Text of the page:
My review of webOS is it's a great alpha software rushed out the door to get it on a tablet. Between huge gaps in functionality and all the tiny missing features there's not much to review. Multitasking? How can I even review it when there's little to actually multitask? Sure the multitasking has some great ideas behind it, but it's not like there's a lot of apps to even multitask.

    Flash is great on the web, but honestly, most apps run better than their website counterparts simply because they're designed specifically for a smaller screen and designed for touchpad input, to include features like swiping to delete, etc. For example, even on webOS the USA Today app is simply better suited to touchpad use than the web version. So a reliance on "just go to the website to use it" sort of misses the whole point of tablets. At least until HTML5 becomes much more used and websites can begin functioning like apps with touchpad gestures and such. But that's a long ways off yet.

    Then there's the plain old drought of apps. Apps are software. And anyone that says you can get around the lack of software just because the OS is great is kidding themselves. Apple learned the hard way. People said the same thing about their computers for decades and they remained a niche product that eventually ran into financial trouble and had to be bailed out by an influx of cash from Microsoft. If there's nothing to run on your OS, then your OS is irrelevant no matter how pretty it is or how cool multitasking is.

    While I'm enjoying this $99 half functional tablet, there's absolutely nothing on it (in it's current bug filled state) that can honestly be said to be something that would warrant someone moving over from iOS or Honeycomb/Android for it. I honestly wish the other OSes would just take a hint from webOS and get into grouping tasks/windows like webOS does and just move on.
  12. #32  
    Blackberry and iOS user mainly but have always been intrigued by webOS, so much that I did buy a Pre (hated the form factor, I feel like sliders are the worst of both worlds instead of the best) and a Pixi (digged the form but it was too small). I was really hoping that the oft rumored "slab" device would come out and/or they'd enlarge the Pixi, kinda like a BB Bold touch or whatever.

    Anyways, I too really miss the gesture area and think it was one of things that set this platform apart. I like the keyboard layout but I'm shocked at how laggy the virtual keyboard is on the TP even after the overclocking and patches. The browser seem ok to me even though it seems to catch a bunch of flak on here. One of my favorite things is the menu in the top left of every screen. It really helps people navigate a new device and reminds me of the functionality of the berry button on Blackberries. And of course the cards and notifications have always been top notch.

    I really think this firesale could benefit the new owner of webOS (assuming it gets in the hands of a company interested in using it this way). If not though I'd say its a huge win for Apple in the sense that there are that many more tablet users that might not otherwise have purchased one. I know I fall squarely in that category since I never saw the need/point, but I've really enjoyed the experience so eventually when I (and others like me) are ready for a new tablet there's a good chance that Apple gets first crack at my money if webOS isn't around.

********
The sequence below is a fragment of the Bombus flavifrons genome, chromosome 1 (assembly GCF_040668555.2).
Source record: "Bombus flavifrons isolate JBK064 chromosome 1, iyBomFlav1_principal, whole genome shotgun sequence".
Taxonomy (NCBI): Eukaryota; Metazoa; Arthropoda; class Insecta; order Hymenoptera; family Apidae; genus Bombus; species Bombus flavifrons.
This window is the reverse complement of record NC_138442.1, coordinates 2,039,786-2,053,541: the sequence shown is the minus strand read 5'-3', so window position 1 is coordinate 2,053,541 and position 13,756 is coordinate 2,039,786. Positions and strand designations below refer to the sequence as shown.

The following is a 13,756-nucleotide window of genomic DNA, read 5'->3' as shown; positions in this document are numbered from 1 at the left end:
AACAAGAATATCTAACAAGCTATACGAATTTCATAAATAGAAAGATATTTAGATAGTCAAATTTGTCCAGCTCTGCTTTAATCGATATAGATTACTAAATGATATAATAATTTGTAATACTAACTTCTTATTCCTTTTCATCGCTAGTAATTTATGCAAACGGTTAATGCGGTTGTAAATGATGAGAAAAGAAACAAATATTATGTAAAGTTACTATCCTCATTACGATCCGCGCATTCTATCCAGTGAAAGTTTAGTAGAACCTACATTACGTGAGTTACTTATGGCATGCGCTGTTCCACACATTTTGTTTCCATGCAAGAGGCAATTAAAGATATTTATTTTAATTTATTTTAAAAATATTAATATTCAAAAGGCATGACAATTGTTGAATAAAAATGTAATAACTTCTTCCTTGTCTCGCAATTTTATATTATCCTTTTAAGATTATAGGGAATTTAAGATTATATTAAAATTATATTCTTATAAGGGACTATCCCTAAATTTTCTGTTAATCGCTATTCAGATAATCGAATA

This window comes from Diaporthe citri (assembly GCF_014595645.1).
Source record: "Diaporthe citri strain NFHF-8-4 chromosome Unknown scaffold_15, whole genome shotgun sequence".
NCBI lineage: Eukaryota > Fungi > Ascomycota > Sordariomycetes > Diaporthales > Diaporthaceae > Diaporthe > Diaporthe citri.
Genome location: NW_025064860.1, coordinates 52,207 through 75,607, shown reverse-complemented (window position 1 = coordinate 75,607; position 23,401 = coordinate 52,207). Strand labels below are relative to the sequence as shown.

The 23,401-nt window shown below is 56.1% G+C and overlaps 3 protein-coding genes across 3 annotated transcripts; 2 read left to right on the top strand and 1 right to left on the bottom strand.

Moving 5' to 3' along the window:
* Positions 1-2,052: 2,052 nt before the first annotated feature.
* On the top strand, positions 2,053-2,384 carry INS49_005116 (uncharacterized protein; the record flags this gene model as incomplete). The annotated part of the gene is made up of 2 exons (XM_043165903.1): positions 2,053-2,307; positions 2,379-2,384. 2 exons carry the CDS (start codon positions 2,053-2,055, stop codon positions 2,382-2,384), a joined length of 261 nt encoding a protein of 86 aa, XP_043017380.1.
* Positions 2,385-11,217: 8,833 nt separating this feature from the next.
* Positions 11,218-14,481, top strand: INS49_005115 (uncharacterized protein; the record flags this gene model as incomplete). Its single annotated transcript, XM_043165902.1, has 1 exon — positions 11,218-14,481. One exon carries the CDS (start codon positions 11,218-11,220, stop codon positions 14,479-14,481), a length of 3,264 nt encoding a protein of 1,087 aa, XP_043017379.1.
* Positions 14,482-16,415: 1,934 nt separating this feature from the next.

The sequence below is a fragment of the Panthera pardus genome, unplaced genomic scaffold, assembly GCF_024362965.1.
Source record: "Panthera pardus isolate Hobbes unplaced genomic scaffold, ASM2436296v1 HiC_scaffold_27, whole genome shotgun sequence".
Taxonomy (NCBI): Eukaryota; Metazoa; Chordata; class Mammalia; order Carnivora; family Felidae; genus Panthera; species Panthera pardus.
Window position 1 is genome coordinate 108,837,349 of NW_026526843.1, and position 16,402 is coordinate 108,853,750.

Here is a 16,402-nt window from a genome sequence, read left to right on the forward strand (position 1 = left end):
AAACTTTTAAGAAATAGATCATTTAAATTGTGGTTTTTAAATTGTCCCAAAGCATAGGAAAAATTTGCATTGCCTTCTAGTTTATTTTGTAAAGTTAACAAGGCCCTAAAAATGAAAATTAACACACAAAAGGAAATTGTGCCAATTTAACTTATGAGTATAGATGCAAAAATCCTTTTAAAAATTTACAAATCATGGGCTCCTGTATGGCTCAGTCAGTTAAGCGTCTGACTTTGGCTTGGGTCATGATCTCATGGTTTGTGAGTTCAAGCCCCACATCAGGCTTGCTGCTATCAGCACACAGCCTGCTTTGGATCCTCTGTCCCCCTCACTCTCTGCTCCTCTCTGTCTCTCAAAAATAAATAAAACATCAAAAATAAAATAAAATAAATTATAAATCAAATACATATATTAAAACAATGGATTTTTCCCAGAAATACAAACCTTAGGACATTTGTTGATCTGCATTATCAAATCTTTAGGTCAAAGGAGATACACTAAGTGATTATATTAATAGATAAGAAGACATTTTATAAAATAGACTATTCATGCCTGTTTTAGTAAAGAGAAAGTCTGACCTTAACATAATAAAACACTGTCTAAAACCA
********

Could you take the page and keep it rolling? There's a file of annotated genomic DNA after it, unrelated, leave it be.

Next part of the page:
Great community here btw. I've really enjoyed lurking lol.
    Cheers.
  13.    #33  
    the general consensus seems to be a good product that needs refinement, more apps, and address the shortfalls thus far.
  14. #34  
    ok here it is: ios is like a porsche or bmw...expensive...finished and you get what you pay for...performance, head-turning and re-sell. fit and finish is tight. android is like a ZR1 or viper...raw powerful, with neccessary refinements and burning performance and since they have chevy and dodge roots, you still think you can work on em. webos is the audi8 hot looking, good performance,but won't outrace bmw/porsche/zr1/viper in 0-60 time trials, but all around solid performance and it looks so damn hot. besides who needs sub4sec 60's everyday? c'mon guys the difference between a 3.5 60 adn a 4.3 60 is hardly a car length. lol...just some thoughts...orig pre user and first day TP user, and my dream car = audi8
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  15. zc1
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    #35  
    I'm a new member, and have using an HP TP for a few days, now. I also have an Asus Transformer, and my wife has an iPad. To me the TP is the underdog that I really like, and really want to do well, but that keeps reminding me that it's really not there, yet. The Transformer does absolutely everything that I need and use on a daily basis, and I'm not a demanding sort -- good PDF reader with search capability, good browser with bookmark organization, consistent and accurate page rendering, good office suite and file browser. The TP has a PDF reader, a browser and an office suite, but none of them compare to the functionality of those found on the Transformer or iPad, yet. The apps on the TP come across as half-baked, and really make me wonder about limitations in the OS being the reason vs lack of effort on the part of the app developers (eg. Adobe for PDF reader, Palm/HP for browser and QuickOffice).

    Likes:
    -The TP is my favourite as far as form factor is concerned. It feels wonderful in-hand. It's solid and has a fantastic display
    -The accessories are excellent -- case, keyboard, touchstone. I have an Asus Transformer with keyboard dock, and find the TP with touchstone (as a stand) + bluetooth keyboard is just as comfortable to work with
    -Good native calendar app
    -Good email app
    -Easy-to-use OS
    -Multitasking is great
    -Easy to install Preware and tweak the system a bit (eg. overclocking)

    Disappointments: